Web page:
Saturday, December 8, 2001
Oak Creek The large fish in the dining room will eventually come down. Most of the pictures will stay. The rustic atmosphere shouldn't change all that much.
But the name will go.
Big Tuna's closed to regular business in late November, with the exception of a few commitments during the holidays.
Owner Karrie Littman decided to sell the building and most of its amenities, but she intends to hold on to the name that earned such a large following in the Yampa Valley.
"It's something that I don't want to let go of," she said. "It's one of those things that you just can't give away."
The possibility of one day re-opening Big Tuna's in a different location is not completely out of the question for Littman.
With the name comes recipes and a style of service all its own that could be successfully taken up again, she said. A slow start to the ski season, she said, provided the last reason she needed to consider permanently closing the restaurant. Now the same economic climate that hastened Littman's decision to close Big Tuna's might hamper her efforts to sell the building. She is, however, in no hurry to close the sale.
"I realize that it might be a few months before this place gets a buyer," she said. "But I don't mind waiting."
While Big Tunas kept its doors open, the restaurant held its own by filling a unique niche, Littman said.
She and her husband, Mark, took pride in promoting an establishment that welcomed people from all walks of life, she said.
The divisions that ran through Oak Creek many years ago were left at the door.
"We could have a table of Oak Creek police officers and a table of Harley riders sitting across from each other," Littman said. "And everything would be hunky-dory."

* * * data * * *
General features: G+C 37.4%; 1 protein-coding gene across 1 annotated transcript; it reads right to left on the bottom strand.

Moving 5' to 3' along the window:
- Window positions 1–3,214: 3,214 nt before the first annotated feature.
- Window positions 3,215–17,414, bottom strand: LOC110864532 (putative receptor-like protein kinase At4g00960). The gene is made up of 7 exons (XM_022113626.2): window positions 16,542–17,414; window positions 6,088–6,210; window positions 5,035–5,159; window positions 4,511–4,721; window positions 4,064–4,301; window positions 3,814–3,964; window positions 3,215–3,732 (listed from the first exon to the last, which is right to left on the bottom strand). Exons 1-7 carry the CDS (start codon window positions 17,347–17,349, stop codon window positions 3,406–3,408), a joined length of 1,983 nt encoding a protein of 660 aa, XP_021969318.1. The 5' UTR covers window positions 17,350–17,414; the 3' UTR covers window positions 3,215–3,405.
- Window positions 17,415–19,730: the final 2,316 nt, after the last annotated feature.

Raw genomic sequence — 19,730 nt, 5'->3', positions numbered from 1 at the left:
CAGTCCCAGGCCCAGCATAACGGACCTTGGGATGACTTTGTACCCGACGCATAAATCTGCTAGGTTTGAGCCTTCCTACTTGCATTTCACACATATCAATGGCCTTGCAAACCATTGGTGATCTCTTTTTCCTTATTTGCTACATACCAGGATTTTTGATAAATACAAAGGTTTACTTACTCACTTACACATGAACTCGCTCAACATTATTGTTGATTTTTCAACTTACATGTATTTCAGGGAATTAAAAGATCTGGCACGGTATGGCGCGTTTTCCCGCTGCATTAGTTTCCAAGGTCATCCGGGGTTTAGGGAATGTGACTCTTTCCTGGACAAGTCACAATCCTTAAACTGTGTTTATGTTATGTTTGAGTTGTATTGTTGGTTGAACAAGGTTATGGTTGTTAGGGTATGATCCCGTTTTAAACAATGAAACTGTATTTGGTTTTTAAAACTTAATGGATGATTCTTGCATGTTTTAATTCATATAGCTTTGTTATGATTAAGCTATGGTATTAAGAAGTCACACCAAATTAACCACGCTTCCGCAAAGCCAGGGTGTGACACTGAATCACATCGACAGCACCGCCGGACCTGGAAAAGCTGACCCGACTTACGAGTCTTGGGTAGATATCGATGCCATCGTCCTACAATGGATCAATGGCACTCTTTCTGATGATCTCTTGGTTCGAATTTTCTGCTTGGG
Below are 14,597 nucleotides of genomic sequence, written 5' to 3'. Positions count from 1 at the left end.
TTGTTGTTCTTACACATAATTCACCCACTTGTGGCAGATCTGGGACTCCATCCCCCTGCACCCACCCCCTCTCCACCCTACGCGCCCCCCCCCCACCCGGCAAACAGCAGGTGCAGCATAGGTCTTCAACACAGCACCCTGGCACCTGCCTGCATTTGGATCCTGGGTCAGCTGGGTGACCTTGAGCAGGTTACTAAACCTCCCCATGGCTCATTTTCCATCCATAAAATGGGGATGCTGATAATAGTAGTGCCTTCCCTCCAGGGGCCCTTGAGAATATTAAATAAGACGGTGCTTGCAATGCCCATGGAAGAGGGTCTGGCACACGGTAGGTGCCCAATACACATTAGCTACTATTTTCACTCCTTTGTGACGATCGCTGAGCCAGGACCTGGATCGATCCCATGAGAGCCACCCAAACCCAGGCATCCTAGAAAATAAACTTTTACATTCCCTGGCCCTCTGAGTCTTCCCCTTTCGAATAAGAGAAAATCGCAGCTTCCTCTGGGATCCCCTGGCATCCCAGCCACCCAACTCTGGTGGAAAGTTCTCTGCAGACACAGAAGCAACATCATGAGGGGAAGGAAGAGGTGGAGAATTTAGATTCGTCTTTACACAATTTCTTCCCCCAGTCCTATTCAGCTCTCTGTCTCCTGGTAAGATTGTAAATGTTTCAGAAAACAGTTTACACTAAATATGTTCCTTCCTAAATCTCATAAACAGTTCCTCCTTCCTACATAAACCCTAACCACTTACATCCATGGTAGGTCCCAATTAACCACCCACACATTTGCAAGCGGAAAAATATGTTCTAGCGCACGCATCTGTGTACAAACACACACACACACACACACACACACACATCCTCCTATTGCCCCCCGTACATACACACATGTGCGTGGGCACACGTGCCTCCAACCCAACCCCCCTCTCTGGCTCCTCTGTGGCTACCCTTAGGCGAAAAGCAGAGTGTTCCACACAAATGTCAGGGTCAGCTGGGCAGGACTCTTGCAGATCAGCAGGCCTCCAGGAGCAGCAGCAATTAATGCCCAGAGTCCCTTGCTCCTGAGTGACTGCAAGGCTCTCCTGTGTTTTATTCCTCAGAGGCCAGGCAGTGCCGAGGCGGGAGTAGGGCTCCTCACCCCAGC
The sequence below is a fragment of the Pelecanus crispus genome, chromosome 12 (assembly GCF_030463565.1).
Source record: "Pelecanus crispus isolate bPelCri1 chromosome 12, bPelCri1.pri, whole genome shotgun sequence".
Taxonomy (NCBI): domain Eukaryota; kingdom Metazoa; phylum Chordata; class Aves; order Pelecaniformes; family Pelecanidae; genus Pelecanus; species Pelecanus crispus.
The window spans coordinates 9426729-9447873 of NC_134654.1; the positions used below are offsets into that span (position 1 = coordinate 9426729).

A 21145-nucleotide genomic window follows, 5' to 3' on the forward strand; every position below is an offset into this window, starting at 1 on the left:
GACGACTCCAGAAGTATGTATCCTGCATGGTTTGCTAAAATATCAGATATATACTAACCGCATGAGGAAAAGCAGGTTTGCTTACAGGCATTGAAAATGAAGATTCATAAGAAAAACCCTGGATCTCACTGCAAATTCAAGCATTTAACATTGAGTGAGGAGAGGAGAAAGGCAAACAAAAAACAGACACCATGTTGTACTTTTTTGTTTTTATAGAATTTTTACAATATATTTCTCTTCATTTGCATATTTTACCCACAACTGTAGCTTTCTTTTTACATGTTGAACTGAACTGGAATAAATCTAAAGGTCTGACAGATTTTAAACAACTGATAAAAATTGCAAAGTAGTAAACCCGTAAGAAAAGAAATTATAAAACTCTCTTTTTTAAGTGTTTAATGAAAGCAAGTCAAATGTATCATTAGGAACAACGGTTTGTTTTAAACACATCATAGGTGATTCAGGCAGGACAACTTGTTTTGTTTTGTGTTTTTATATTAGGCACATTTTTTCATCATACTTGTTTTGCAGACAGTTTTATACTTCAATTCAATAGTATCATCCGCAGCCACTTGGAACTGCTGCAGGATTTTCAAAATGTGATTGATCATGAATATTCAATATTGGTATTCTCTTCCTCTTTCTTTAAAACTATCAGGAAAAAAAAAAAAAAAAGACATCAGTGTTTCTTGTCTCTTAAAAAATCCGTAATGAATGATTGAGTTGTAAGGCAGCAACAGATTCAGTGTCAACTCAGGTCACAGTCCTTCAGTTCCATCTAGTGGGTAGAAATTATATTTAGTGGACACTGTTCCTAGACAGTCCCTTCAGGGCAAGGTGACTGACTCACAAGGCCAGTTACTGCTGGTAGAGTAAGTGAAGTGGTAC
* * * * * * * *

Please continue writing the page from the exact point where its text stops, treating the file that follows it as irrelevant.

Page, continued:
Like many eateries in South Routt, Big Tuna's offered an original setting that fared well with locals and visitors, said Clare Taylor, who owns and operates Dinty Moore's Pizza with her husband.
"It was a great mix of everything," Taylor said.
When Mark and Karrie Littman opened Big Tuna's in 1991, only Dinty Moore's Pizza and Chelsea's Restaurant existed in Oak Creek. Mark cooked up favorites like his one-of-a-kind chicken fried steak, and Karrie waited tables and bartended.
Although the town has grown and changed since they first decided to take a chance and run their own restaurant in Oak Creek, Littman said she appreciates the area and its history as much as she did when she first moved to northwestern Colorado.
The beauty of her adopted home keeps her feet firmly planted in the Yampa Valley, when life's circumstances might suggest she do otherwise, she said.
When her husband died while scuba diving in Florida in May, she kept Big Tuna's running.
Now that she is ready to turn the building over to new hands, she said that doesn't mean she is ready to leave the place that means so much to her.
"A lot of people keep asking me if I'm going back home," she said. "But then I look around me and wonder why I would want to do such a thing."